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Astronomy 301 - Fall 2004
INTRODUCTION TO ASTRONOMY
TTh 2:00 - 3:30 · WEL 3.502 · Unique No. 47785


Professor

Dr. Eiichiro Komatsu
Office: RLM 16.210
Hours: Tu 4:45-5:30,
Th 3:30-4:30,
other times by appt
Phone: (512) 471-1483
Fax: (512) 471-6016
komatsu@astro.as.
utexas.edu



NGC 6872


Course Website

Printable course description and schedule
(1st day handout)

[ pdf ]

TA

Elizabeth Jeffery
Office: RLM 16.304B Hours: MW 11-12
Phone: (512) 232-5641
ejeffery@astro.as.
utexas.edu


Help Sessions:
T 5:30-6:30 at RLM 15.216B. The first help session will take place on September 7.


Course Objectives
This course provides an overview of Astronomy for non-science majors. This course may be regarded as a guided tour of cosmos: we will meet on the Earth, and then I will take you to our Solar System, the Milky Way, other galaxies, and beyond. This is also a tour of the whole history of cosmos: you will be taken to a time-trip to the very beginning of the Universe. We will spend almost equal time at each stop-over during this trip, but I plan to spend more time at the station, "how the Universe works"; that is, the history and dynamics of the Universe as a whole (Part VI, "GALAXIES AND BEYOND", of the text).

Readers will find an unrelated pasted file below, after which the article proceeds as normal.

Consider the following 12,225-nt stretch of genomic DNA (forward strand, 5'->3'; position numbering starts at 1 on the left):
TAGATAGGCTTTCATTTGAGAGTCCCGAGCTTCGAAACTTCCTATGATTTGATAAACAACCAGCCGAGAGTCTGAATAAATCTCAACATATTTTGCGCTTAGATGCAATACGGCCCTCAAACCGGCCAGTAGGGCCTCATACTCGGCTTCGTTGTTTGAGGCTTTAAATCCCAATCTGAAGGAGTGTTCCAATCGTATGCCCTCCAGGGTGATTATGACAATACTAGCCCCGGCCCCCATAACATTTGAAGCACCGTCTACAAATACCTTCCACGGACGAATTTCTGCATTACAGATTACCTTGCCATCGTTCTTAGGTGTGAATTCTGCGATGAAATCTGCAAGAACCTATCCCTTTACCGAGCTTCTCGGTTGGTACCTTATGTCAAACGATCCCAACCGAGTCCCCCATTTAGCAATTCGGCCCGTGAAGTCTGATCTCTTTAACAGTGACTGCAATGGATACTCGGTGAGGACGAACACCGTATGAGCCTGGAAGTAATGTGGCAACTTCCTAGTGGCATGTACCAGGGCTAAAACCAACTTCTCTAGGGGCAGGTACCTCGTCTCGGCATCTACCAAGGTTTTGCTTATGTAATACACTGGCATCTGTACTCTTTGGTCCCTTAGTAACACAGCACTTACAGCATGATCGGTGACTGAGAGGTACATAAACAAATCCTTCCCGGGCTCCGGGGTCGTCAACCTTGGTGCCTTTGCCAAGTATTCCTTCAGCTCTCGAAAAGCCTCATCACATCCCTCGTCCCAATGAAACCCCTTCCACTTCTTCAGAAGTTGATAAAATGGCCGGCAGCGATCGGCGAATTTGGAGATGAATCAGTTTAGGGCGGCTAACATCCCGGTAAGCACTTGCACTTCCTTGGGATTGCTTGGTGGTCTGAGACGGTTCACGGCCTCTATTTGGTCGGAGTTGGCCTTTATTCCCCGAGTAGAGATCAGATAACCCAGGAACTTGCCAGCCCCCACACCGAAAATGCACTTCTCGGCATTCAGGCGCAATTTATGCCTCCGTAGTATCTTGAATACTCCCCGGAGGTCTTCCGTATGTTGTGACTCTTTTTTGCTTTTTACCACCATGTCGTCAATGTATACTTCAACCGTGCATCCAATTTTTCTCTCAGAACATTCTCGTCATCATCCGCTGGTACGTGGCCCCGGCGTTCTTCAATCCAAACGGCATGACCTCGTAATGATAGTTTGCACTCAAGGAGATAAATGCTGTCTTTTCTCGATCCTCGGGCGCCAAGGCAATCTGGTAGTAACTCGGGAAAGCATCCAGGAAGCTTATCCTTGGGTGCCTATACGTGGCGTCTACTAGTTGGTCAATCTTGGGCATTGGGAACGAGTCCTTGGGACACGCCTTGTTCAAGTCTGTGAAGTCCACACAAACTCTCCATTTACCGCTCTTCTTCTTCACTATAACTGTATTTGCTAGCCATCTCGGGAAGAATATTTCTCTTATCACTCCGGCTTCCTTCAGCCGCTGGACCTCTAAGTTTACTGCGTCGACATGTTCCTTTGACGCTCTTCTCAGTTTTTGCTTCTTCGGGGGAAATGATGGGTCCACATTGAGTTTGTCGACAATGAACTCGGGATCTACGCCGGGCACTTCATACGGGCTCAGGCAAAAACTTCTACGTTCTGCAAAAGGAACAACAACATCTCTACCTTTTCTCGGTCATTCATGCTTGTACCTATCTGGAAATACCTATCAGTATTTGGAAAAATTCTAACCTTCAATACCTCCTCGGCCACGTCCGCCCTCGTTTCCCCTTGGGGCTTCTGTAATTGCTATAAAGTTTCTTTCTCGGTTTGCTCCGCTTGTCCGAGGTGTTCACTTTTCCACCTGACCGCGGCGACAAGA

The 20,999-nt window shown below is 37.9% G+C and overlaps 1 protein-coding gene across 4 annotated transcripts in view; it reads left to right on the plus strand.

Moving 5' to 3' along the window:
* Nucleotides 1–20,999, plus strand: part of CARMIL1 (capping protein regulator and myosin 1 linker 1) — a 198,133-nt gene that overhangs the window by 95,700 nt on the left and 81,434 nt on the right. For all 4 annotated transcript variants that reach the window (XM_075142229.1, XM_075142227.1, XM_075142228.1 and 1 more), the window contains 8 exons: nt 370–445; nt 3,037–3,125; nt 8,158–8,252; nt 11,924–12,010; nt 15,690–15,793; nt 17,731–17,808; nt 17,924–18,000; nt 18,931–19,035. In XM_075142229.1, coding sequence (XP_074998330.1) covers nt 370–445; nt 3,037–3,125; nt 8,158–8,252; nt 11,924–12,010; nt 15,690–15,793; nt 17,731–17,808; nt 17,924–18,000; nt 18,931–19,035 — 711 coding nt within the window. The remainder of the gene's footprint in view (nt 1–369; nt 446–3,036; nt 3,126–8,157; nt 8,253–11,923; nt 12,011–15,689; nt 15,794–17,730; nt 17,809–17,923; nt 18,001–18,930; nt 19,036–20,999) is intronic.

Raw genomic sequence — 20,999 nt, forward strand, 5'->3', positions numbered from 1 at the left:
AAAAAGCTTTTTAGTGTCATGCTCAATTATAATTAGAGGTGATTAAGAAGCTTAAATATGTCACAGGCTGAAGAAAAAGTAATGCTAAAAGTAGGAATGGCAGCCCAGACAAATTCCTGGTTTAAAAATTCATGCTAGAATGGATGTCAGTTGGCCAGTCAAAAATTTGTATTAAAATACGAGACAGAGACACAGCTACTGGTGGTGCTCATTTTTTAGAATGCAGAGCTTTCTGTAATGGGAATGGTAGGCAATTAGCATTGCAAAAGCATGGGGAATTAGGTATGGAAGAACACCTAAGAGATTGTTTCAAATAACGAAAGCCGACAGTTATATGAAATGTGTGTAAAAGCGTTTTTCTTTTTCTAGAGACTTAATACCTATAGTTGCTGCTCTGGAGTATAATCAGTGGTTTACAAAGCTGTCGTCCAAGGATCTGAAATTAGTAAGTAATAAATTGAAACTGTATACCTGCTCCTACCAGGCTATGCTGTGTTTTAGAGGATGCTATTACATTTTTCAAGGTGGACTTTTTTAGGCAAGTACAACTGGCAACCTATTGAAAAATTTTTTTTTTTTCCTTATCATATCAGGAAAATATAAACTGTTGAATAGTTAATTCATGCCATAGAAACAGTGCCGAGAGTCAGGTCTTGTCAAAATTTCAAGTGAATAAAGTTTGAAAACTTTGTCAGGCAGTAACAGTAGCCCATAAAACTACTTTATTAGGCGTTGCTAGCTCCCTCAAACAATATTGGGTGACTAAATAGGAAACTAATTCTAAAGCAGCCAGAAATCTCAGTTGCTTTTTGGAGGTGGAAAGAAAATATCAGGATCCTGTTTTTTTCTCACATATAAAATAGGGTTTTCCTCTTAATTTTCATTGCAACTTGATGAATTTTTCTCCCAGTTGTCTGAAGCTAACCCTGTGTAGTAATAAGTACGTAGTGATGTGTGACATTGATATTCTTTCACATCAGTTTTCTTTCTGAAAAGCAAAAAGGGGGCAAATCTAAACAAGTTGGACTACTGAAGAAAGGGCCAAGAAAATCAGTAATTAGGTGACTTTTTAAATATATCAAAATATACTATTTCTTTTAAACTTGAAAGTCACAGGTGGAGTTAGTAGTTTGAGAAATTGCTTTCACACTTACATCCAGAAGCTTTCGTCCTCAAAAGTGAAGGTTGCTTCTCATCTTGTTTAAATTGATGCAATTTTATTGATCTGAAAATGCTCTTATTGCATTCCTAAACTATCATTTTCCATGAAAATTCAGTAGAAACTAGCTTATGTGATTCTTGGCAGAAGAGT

Prerequisites
No one likes a guided tour with too complicated explanations, which often obscure the fun part of the tour. Since this is a course for non-science majors, you are not required to be familiar with math and physics. HOWEVER, YOU ARE REQUIRED TO BE ENTHUSIASTIC TO LEARN ABOUT THE UNIVERSE. You buy a ticket to a trip because you are interested, right? It's the same. Serious learners only, please. The homework assignments involve some math, but a step-by-step instruction to how to solve math in the assignments will be provided in the class.

Text
COSMIC PERSPECTIVE, 3rd EDITION
Authors: Bennett, Donahue, Schneider and Voit

If you buy a new textbook, then you automatically get a subscription to their online pages. If you buy a used book, you can buy an online subscription directly from the publisher (just go to their webpage).

Please note: The organization of the lecture does not always follow that of the text.



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26 August 2004
Astronomy Program · The University of Texas at Austin · Austin, Texas 78712
prospective student inquiries: studentinfo@astro.as.utexas.edu
site comments: www@www.as.utexas.edu